A delicious speciality from Northern France, created in the 19th century, flavoured with brown sugar (vergeoise) or Madagascar vanilla. Unlike the Belgian waffle, the Lille waffle is oval shape and flat!
It was a Flemish baker who lived in Lille who created the recipe in the 19th century: a light cream, delicately flavoured inside the waffle. It’s made with sugar, butter, flour and eggs, flavoured with vanilla, traditionally, but we also can find it flavoured with almond, chocolate-orange, blackcurrant-violet, raspberry-pepper, pistachio-cherry...
The waffle word (gaufre in French) comes from an old Northern name, wafla, which refers to honeycombs. Waffles are mentioned since the 13th century with the name oublie, in a poem by Guillaume de la Villeneuve, Les Crieries de Paris.
Oublies! Greeks named them obelias: it was a kind of bread cooked between two hot irons. The waffle must be thick, but the oublie was very thin! The oublie, primitively was the bread made for religious rites, like the host. It had to be white, round and very fine, made with wheat flour and cooked with hot irons.
In the Middle-Ages, people ate lots of oublies: even monks from the abbey of Cluny ate them for supper and during Lent. On Pentecost, people even throw oublies in churches, from the vaults, with a doves' release! Medieval lords also received every year a bag full of oublies: it was the obliage, the "oublie's law".
People who made oublies had a name: they were oublayeurs; king gave them status at the end of the 13th century. If you wanted to be an oublies-maker, you had to study 5 years. You had to make 1 000 waffles per day in order to pass the exam!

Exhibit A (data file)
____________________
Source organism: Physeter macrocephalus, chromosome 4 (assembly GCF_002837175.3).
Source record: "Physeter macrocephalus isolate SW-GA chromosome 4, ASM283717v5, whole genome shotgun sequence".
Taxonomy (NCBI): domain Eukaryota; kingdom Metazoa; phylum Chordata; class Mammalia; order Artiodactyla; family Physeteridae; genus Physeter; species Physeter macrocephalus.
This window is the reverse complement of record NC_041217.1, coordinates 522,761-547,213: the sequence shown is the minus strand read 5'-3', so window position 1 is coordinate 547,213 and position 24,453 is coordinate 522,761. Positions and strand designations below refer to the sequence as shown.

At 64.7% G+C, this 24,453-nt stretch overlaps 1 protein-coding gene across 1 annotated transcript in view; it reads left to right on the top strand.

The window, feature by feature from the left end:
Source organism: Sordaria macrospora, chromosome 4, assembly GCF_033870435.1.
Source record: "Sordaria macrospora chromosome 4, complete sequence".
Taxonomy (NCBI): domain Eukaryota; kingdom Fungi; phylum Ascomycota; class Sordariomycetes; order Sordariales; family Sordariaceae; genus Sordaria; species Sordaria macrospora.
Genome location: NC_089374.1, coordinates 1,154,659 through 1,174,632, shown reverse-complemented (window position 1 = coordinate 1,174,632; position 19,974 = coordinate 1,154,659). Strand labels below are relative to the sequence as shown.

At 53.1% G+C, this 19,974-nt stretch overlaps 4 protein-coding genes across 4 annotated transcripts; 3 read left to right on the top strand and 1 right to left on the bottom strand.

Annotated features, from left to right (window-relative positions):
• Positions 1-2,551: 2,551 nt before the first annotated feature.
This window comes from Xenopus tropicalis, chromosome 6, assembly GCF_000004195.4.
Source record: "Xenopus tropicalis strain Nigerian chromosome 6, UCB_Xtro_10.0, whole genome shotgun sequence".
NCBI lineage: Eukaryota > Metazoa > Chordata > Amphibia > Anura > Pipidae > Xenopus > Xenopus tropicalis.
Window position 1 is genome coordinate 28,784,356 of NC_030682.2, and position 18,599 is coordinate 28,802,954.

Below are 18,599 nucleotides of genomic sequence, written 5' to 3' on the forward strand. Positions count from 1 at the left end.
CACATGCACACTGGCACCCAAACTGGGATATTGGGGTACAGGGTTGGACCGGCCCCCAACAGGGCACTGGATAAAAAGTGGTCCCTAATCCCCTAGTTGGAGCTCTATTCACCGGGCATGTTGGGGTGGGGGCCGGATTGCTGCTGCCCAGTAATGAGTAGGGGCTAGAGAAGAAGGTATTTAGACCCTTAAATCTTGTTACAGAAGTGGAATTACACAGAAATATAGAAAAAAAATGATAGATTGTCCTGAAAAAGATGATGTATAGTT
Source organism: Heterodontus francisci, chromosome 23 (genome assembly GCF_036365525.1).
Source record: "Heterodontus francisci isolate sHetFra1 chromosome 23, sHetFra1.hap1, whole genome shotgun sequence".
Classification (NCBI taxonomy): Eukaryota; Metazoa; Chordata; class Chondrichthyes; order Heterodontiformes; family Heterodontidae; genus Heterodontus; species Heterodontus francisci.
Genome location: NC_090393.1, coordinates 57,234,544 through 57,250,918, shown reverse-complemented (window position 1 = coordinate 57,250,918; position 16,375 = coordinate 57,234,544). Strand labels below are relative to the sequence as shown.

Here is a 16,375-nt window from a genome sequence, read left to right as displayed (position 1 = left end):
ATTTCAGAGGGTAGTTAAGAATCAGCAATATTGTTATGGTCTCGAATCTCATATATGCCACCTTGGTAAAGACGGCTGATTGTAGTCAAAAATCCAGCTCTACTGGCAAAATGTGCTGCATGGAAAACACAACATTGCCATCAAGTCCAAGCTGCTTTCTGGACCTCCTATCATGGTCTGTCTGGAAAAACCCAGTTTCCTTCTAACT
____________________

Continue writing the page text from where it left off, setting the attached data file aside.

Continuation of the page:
But these bakers also made nieules, a kind of roll and thin oublie: the name nieule comes from Latin nebula, which means cloud... In 1566, oublie-makers were included into bakers' brotherhood. At that time, they made waffles for special occasion, for Mass especially, where people ate them very hot.
King Charles IX and Charles VI the Mad even wrote edicts to organize the sale and the fabrication on public places: yes, in the middle of the 15th century, we had more than 29 oublie-makers in Paris!
The book Le Ménagier de Paris (1393) inventories 4 waffles' recipes:
• one made with flour, eggs and wine
• the same recipe with cheese
• the gaufre coulisse with a watery mixture.
• another recipe made with flour, ginger powder and eggs.
Jean La Bruyère-Champier wrote in the 16th century that peasants loved waffles; they made them with flour and salt: the watery dough was put in a waffle iron coat with nut oil, then cooked.
La Bruyère-Champier added that rich people ate them thick, with eggs, sugar or honey, flour and white wine. King François I was fond of them and even had his own silver waffle iron decorated with his salamander! For poor one, only water and flour...